Ashtabula County Basketball Foundation

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©2017 by Ashtabula County Basketball Foundation.

Alan Miller

By CHRIS LARICK
Back in the late fall of 1979, Pymatuning boys basketball coach Denny Smith had an eye on the prizes, a Grand River Conference championship and a long run in the tournament.
Six-foot-eight Laker center Alan Miller dreamed of a Division I college scholarship.
All of those hopes came crashing down during a preseason press-breaking practice.
“I just came to the middle like I’m supposed to do and they lobbed the ball to me,” Miller told then-sports editor Darrell Lowe after the season had ended on May 1, 1980. “I went up in the air and came down. I landed on the side of (my foot) … heard some ripping and tearing. I went down and within 20 seconds it was huge.”
Miller, who had averaged double figures in scoring and rebounding and was a first-team All-Grand River Conference and All-Ashtabula County selection as a junior, had surgery the following day but missed his entire whole season. Anticipated Division I offers never came. He took his basketball talents to Hiram College, where he fashioned a nice career.
Miller, who will be inducted into the Ashtabula County Basketball Foundation’s Hall of Fame on Apr. 2,  had only taken up playing basketball in the seventh grade.
“I had no interest in it, but my buddies convinced me to go out,” said Miller, the son of Peggy Ernst and Bob Miller. “In the seventh grade I was horrible, only played in two or three games. In the eighth grade I played every game and scored some points.”
The Laker coaching staff moved Miller up to JV as a freshman. He was only 6-foot-1 at that time, but shot up to 6-5 as a sophomore and to 6-6 1/2 or 6-7 as a junior.
He started as a sophomore, and was “pretty much something to be reckoned with,” as he puts it, by his junior season.
“I did well,” he said. “I might have made honorable mention (all-league) as a sophomore, and played pretty well as a junior.”
The following fall he got as far as two scrimmages before his accident.
“I was looking forward to my senior season with great anticipation,” he said.”Then it happened. The highlight of my senior year was climbing hills and going to pep rallies with a cast on my leg.”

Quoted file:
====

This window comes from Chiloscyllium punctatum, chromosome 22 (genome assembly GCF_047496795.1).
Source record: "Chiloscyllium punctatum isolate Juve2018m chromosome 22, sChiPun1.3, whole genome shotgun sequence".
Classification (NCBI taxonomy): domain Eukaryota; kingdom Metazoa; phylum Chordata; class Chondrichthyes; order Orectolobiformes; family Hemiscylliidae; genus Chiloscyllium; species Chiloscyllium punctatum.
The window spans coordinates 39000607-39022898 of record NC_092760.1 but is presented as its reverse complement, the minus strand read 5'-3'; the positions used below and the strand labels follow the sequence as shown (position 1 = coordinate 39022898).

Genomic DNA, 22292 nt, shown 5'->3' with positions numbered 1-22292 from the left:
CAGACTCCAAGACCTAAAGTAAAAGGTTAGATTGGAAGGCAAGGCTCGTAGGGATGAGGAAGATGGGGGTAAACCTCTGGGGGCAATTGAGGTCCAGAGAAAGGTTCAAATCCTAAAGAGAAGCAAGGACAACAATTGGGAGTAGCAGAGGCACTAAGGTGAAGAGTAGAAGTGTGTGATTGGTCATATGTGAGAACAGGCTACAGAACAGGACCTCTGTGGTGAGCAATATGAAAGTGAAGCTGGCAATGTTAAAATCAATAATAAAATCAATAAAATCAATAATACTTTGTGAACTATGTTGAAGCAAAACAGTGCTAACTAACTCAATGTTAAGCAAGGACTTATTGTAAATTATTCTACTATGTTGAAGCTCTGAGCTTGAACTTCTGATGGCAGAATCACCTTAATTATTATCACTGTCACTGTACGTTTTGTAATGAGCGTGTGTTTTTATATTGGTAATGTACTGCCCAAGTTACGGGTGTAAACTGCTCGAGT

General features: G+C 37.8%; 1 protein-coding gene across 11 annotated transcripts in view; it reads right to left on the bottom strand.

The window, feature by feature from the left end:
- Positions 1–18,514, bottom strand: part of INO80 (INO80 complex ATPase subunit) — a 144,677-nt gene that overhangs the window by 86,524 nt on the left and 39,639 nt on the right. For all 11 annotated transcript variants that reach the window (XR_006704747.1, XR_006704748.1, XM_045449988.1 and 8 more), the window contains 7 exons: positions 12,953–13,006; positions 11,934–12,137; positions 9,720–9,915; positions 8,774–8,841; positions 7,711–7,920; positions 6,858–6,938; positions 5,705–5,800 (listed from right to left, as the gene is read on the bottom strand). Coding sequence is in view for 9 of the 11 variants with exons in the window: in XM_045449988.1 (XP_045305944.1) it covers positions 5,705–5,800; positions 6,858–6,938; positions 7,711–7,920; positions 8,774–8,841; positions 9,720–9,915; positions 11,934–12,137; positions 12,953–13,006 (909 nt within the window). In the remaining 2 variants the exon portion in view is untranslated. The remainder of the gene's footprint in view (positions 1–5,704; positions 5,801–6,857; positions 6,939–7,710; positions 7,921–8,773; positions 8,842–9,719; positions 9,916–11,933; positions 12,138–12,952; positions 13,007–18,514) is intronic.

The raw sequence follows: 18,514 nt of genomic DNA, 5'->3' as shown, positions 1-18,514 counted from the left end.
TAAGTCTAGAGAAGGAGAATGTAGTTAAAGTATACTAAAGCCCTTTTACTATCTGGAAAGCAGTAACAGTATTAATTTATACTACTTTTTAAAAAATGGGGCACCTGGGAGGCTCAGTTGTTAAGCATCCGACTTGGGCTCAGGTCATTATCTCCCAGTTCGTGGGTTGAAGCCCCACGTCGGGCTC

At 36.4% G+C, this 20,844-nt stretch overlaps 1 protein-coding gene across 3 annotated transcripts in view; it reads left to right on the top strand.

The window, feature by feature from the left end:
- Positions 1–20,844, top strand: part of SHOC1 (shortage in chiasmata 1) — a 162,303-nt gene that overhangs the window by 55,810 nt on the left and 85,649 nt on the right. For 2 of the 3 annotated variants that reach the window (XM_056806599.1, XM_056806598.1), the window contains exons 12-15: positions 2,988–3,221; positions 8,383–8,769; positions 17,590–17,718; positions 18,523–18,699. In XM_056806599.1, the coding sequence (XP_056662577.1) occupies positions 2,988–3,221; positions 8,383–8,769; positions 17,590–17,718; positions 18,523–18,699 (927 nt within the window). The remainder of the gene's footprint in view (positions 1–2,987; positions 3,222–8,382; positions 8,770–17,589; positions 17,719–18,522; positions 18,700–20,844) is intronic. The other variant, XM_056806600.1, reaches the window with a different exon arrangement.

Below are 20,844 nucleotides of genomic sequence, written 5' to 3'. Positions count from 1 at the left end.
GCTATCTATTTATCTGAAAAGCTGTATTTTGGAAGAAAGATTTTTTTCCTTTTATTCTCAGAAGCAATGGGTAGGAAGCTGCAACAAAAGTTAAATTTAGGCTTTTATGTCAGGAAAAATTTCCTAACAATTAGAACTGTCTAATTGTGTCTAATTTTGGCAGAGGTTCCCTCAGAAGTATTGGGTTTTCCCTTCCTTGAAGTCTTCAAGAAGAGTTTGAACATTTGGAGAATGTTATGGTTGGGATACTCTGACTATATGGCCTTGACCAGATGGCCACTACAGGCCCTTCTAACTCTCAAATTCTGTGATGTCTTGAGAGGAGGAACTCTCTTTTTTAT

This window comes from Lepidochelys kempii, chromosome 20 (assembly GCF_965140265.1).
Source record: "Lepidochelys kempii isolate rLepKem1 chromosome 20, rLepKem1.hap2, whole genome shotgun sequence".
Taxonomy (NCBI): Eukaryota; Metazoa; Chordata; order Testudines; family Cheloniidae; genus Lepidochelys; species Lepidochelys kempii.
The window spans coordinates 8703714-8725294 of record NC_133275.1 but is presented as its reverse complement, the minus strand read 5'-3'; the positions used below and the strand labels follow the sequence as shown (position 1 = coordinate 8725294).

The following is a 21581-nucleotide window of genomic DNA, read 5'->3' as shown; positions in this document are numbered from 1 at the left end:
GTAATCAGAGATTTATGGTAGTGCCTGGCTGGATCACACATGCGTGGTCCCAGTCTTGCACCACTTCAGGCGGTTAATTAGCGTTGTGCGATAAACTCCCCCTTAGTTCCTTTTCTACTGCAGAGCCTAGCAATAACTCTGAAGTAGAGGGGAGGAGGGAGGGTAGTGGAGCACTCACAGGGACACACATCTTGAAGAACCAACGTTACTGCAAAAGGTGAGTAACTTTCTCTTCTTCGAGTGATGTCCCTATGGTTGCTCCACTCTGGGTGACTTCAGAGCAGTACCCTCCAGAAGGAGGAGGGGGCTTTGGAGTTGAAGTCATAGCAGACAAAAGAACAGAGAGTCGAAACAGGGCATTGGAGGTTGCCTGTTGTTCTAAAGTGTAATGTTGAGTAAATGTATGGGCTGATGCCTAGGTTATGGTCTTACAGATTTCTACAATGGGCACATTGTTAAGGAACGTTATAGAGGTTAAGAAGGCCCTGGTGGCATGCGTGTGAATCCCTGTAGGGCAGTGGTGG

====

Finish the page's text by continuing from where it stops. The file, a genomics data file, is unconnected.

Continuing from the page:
Miller’s downfall was also difficult for the Laker team, which would have teamed Miller with a talented and improving junior, Maurice McDonald, and a sharpshooting senior guard, John Lipani.
“John and I spent a lot of time together,” Miller said of Lipani. "We played a lot of basketball together, enjoyed the sport and the competition. We took it to each other. I was going to be the inside force and he had an excellent jump shot. We had big anticipations. Denny Smith might have shed a tear or two (when I got injured).”
By spring sports season, Miller was pretty much healed and took part in track.
“My buddies talked me into that,” he said. “I did the high jump and threw the shot put. I had no form, but had a lot of leverage. I whipped (the shot) out there.”
Miller did get a few college nibbles from schools like Cleveland State and Kent State. Bobby Huggins, then coaching Walsh, expressed a little interest. But eventually, it came down to Hiram.
“When all is said and done, I have no regrets,” Miller said. “I was a four-year starter at center on the varsity squad every game of my career. I pretty much played all the time. I couldn’t have done that at a Divison I school.”
During Miller’s freshman year, he played alongside Brad Ellis, the Geneva sharpshooter who went on to become coach of the Eagles for several successful seasons and is in the ACBF Hall of Fame while also serving as president of the ACBF.
“He was at the heyday of his career,” Miller said of Ellis. "He was a good shooter and a good teammate and player.”
For his own part, Miller figures he averaged about 13 points a game for his career, winding up with either 983 or 987 points for the Terriers. 
Playing center, Miller contributed, especially on the offensive end of the court, from his freshman season.
“I got a good share of rebounds, too, and was always a pretty good shot-blocker,” he said. “I had a pretty good leap for my height. I got my first dunk in competition as a sophomore in high school. I hung on the rim and got a technical.”
Miller majored in business management at Hiram. He was a President’s Athletic Conference honorable-mention pick as a freshman, moved up to the second team by his junior year and won third-team honors as a senior.
In 2000 he was inducted into the Hiram College Athletic Hall of Fame.
“We won the league my senior season and made the Division III playoffs,” he said. “We went to Norwich, Connecticut. There were four teams there. We lost the first game, but the second night we won the consolation game. It was a wonderful experience.”
After graduation he went into the Electrolux Vacuum Cleaner trainee program before beginning a career in the lumber industry with 84 Lumber. He spent 19 years there, before moving to Carter Lumber, where he has worked for the past 10 years, currently in Burton, Michigan, near Flint. His wife, Laura, works for the City of Flint water department.
Alan and Laura have two sons: Warren, 22; and Andrew, 20. Both have inherited Alan’s height. Warren is 6-10 and Andrew 6-7 or 6-9. Andrew played basketball at Mott Junior College for a year.
Alan has a brother, David, two years younger than he is, who is retired from the military and now works at Wright-Patterson.
“There are a lot of good basketball players in (the Flint) area,” Miller said. “I have an opportunity to see a lot of great basketball. I don’t play much any more.
“I played pretty hard for three or four years in a men’s league, but I have arthritis in my joints, really bad in my shoulders."